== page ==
DUBAI — Overlooked by a portrait of President Bashar al-Assad and offering sticky sweets, a Syrian tourism booth in Dubai is trying to seize on an emerging rapprochement with Arab states to win back Gulf tourists it lost during more than a decade of war.
"We are now aiming to regain the tourism income from [Gulf Cooperation Council countries] to Syria. We used to have millions of our friends and brothers from GCC countries in Syria, especially in summer," Nedal Machfej, Syria's deputy tourism minister, told Reuters at the Arabian Travel Market exhibition in Dubai.
Some Arab states, including GCC members the United Arab Emirates and Saudi Arabia, are increasingly rebuilding ties with Damascus, reversing years of isolation over Assad's crackdown on protests in 2011 and the ensuing civil war.
Assad in March visited the UAE and sources have told Reuters that Saudi Arabia plans to invite Assad for a visit soon.
Machfej said Syria had 1.5 million visitors last year, a third of which were tourists. Around 10 percent of those tourists were from Western Europe, he added.
This year, Syria is aiming for 3 million visitors, he said. Tourism ministry data shows 385,000 visitors came to Syria in the first quarter of this year, 40,000 of which were non-Arab foreigners.
Tourism dried up with the outbreak of war, which has killed hundreds of thousands of people and badly damaged cultural sites including Aleppo's old city and the ancient ruins of Palmyra.
Syria's economy is also in a bad way, including a dramatic fall in the currency's value since 2019.
Machfej said the country wants to use tourism to increase foreign currency inflows, but named Syria's wartime allies as its main future markets.
"We are aiming to open new markets, especially in Iran, Russia, China and in neighboring countries also," he said.
Syria is building new hotels in seaside locations to cater to GCC family tourism, a website for electronic visas is coming soon and the private sector is talking to tour operators in Jordan and Lebanon to re-instate previously popular multi-country package tours, he said.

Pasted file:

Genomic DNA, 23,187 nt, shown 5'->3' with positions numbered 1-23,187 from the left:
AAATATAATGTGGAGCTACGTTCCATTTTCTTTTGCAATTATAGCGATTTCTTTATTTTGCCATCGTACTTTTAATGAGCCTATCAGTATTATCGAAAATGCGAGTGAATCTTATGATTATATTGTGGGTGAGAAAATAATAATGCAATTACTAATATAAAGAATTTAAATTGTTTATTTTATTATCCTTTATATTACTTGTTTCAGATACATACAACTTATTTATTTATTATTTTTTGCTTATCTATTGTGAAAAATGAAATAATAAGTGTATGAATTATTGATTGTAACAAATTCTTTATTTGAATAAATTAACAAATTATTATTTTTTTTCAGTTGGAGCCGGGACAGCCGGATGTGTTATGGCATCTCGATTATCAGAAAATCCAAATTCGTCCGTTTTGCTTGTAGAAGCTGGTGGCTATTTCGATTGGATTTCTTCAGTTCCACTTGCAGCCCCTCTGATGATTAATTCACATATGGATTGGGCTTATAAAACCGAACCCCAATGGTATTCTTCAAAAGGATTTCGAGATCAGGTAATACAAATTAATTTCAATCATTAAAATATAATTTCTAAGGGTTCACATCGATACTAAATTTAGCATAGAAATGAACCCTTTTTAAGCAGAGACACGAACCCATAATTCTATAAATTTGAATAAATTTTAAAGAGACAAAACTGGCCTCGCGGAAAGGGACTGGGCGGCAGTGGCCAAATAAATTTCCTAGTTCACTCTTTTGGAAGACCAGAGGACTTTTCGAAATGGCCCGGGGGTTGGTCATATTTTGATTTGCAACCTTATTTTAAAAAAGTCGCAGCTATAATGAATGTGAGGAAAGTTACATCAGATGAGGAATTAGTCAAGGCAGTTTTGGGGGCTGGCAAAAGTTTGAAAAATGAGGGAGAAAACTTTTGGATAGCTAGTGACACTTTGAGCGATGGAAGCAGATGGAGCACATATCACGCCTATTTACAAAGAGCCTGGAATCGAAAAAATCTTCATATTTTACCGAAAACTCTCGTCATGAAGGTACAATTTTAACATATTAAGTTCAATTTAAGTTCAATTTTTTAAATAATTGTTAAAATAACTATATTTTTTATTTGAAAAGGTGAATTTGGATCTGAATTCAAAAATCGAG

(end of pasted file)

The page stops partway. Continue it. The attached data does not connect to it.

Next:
"We have to deal with each other, with neighboring countries to benefit all," he said.
Gulf states along with Egypt, Iraq and Jordan have been discussing Syria's possible return to the Arab League, but no agreement has been reached.
Although fighting has largely stopped, some territory remains out of Assad's control and Israel still carries out strikes in Syria against what it says are Iran-linked targets.
"After 10-11 years of war, Syria is a very safe country for tourism," Machfej said, although acknowledging the Israeli strikes.
"[Israel is] trying to target the Syrian economy," he said. "Disrupting the movement of relations that have started, the diplomatic openness that has begun for Syria."
President Bashar al-Assad and offering sticky sweets, a Syrian
tourism booth in Dubai is trying to seize on an emerging
rapprochement with Arab states to win back Gulf tourists it lost
during more than a decade of war.
"We are now aiming to regain the tourism income from [Gulf
Cooperation Council countries] to Syria. We used...